At their lower ends, panels 20 and 26 are formed with rectangular openings 52 and 54. A bottom brace 56 has grooves 58 and 60 formed in the bottom surface thereof. A second set of grooves 57 and 59 in the depth-wise or vertical direction respectively intersect the grooves 58 and '60. The grooves 57 and 59 engage the bottom ledge openings 52 and 54 and the grooves 58 and 60 the side edges thereof. The bottom brace 56, together with seat 38, stabilizes the panels 20 and 26 with respect to one another. The lower ends of panels 18 and 24 are provided with similar openings 57 and a bottom brace 62 having grooving similar to that of brace 56. The lateral grooves 58 and 60 of the bottom braces 56 and 62 are longitudinally spaced from one another slightly less than the distance between the seat slots 44 and 46. This causes the side assemblies to be closer at their bases than at their upper ends causing additional pressure to be placed on the stabilizers.

The panel 20 is formed with a series of aligned apertures 64. The panel 26 is equipped with corresponding aligned apertures 66. A plurality of wood ladder rungs 68 having a greater length than the distance between panels is received by the corresponding apertures. Each rung is of suflicient length to provide an extension 70. Of course, there is also an extension on the other side extending beyond the panel 26. These extensions or end portions are drilled with transverse bores 72 therethrough. Interposed along the line of openings 66 is a pair of eyelets 73 and 74. The ladder rungs are readily but securely afiixed to the side panels by inserting a metallic rod 78 respectively through each of the bores 72 and the eyelets 73 and 74. A flange 80 at the upper end of the rod prevents the rod from slipping through and from being removed by children. The rod also prevents the rungs from revolving to insure a more stable ladder.

The panels 18 and 24 have opposing apertures 82 through which a pull-up bar 84 is inserted. A pair of removable and resilient grips 86 and 88 maintains the bar 84 in position between the panels while allowing the bar to revolve freely for swinging.

In storage, the side assemblies 12 and 14 are folded upon themselves as shown in FIGURE 6. The remaining units of the invention; namely, the elongated seat 38, the bottom braces 56, the rungs 68 and the rod 78, are easily stored With the side units. In assembly, the two side units are spaced apart at an estimated distance. Since the units are three-paneled, they readily stay in position. The bottom braces 56 can then be inserted and the positions of the side panels and stabilizer of each side assembly are rigid with respect to each other. The hanging bar 84 and the rungs 68 are quickly slipped into their appropriate position and the rod 78 slipped through the holes 72 and eyelets 73 and the top seat is placed in position by slightly varying the distances between the side units until their upper ends are firmly received in the groove patterns 4% and 42. It can be seen that a rigid, durable and attractive gym-like set is ready for the play of children in less than a minute. The disassembly procedure merely consists of a reversal of the above steps.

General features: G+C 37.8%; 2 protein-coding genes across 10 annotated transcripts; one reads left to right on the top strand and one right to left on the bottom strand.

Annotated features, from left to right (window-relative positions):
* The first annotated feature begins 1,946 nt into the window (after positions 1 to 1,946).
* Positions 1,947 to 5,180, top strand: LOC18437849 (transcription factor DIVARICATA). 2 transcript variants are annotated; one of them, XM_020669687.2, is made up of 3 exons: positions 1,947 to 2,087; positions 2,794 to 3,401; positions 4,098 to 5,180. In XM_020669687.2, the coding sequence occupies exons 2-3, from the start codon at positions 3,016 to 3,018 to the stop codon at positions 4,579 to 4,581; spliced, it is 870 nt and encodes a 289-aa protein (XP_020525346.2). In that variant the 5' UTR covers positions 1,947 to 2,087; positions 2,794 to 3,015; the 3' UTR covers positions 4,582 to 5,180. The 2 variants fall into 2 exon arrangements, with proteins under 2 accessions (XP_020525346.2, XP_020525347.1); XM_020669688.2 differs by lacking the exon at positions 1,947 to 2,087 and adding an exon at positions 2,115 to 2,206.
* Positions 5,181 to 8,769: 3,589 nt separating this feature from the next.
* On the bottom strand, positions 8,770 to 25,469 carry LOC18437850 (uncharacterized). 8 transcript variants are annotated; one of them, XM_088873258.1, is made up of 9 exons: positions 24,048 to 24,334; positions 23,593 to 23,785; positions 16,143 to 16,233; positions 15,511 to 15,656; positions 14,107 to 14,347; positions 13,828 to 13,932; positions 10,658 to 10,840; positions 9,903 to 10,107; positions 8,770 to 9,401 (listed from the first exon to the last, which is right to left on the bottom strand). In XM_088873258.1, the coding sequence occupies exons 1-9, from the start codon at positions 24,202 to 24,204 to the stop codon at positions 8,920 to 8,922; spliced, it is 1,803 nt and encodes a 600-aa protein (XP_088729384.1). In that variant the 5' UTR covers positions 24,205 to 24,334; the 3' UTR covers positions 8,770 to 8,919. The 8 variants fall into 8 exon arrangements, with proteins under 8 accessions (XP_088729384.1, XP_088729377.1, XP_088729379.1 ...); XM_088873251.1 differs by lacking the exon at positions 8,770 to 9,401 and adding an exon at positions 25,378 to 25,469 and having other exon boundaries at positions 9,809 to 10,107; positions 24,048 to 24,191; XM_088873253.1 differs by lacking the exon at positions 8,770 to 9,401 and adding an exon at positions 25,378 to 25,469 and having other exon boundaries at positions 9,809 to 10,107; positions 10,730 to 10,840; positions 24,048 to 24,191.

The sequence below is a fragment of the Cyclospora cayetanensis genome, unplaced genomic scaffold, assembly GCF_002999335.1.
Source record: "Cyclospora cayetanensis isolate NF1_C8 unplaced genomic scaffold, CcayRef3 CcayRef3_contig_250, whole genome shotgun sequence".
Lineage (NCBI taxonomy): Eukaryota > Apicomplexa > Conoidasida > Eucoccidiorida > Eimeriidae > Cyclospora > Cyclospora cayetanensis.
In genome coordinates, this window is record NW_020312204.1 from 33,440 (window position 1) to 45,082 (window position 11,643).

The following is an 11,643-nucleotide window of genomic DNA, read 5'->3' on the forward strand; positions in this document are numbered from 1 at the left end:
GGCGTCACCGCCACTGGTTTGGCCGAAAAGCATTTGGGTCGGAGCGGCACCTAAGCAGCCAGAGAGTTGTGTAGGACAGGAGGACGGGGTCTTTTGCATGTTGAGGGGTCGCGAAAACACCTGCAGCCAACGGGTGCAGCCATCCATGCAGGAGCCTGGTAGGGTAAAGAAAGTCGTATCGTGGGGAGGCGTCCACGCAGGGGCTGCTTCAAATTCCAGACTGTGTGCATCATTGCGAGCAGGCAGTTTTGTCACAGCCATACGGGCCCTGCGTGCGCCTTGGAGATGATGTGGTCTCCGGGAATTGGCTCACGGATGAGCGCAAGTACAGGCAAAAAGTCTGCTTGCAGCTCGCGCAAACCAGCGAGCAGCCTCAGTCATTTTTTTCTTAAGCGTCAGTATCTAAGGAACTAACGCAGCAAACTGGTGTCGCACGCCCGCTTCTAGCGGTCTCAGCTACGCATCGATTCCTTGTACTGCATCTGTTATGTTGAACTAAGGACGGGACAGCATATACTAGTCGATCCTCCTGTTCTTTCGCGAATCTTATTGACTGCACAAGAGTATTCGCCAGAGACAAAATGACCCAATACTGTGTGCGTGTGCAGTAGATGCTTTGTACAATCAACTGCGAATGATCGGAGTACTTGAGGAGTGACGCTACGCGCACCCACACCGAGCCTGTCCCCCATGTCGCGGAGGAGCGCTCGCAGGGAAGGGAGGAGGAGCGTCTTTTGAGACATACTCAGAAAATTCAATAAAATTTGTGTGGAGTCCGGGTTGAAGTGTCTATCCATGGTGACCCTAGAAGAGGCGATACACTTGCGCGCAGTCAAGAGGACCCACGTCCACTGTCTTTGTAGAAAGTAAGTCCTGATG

It should also be noted that the gym set is enhanced by the provision of climbing holes 90 in panels 18 and 24 and the provision of crawl-through openings 92 in panels 20 and 26. These openings not only reduce the weight of the side units but provide a diversification of play to the using children. Since the primary components of the gym set are of wood or wood-based products, the various openings, grooves and apertures are easily formed by workman in the average wood-working shop.

In a general manner, while there has been disclosed effective and efiicient embodiments of the invention, it should be well understood that the invention is not limited to such embodiments, as there might be changes made in the arrangement, disposition, and form of the parts without departing from the principle of the present invention as comprehended within the scope of the accompanying claims.

I claim:

1. A readily assembled and disassembled play unit for children comprising first and second elongated stabilizer members for disposition in a common plane with respective first and second inner edges spaced a first distance from one another, first and second elongated panels, first means hingedly securing said first and second elongated panels to said first stabilizer member along said first inner edge whereby said first and second panels can pivot with respect to each other, third and fourth elongated panels, second means hingedly securing said third and fourth elongated panels to said second stabilizer member along said second inner edge whereby said third and fourth panels can pivot with respect to each other, and whereby said first and third panels can be pivoted to a position substantially parallel with one another and said second and fourth panels can be pivoted to a position substantially parallel with one another, a seat member having a first bottom groove pattern receiving the upper ends of said first stabilizer, said first panel and said second panel and a second groove pattern receiving the upper ends of said second stabilizer, said third panel and said fourth panel, a first removable bottom brace interconnecting the lower ends of said first and third panels, and a second removable bottom brace interconnecting the bottom of said second and fourth panels.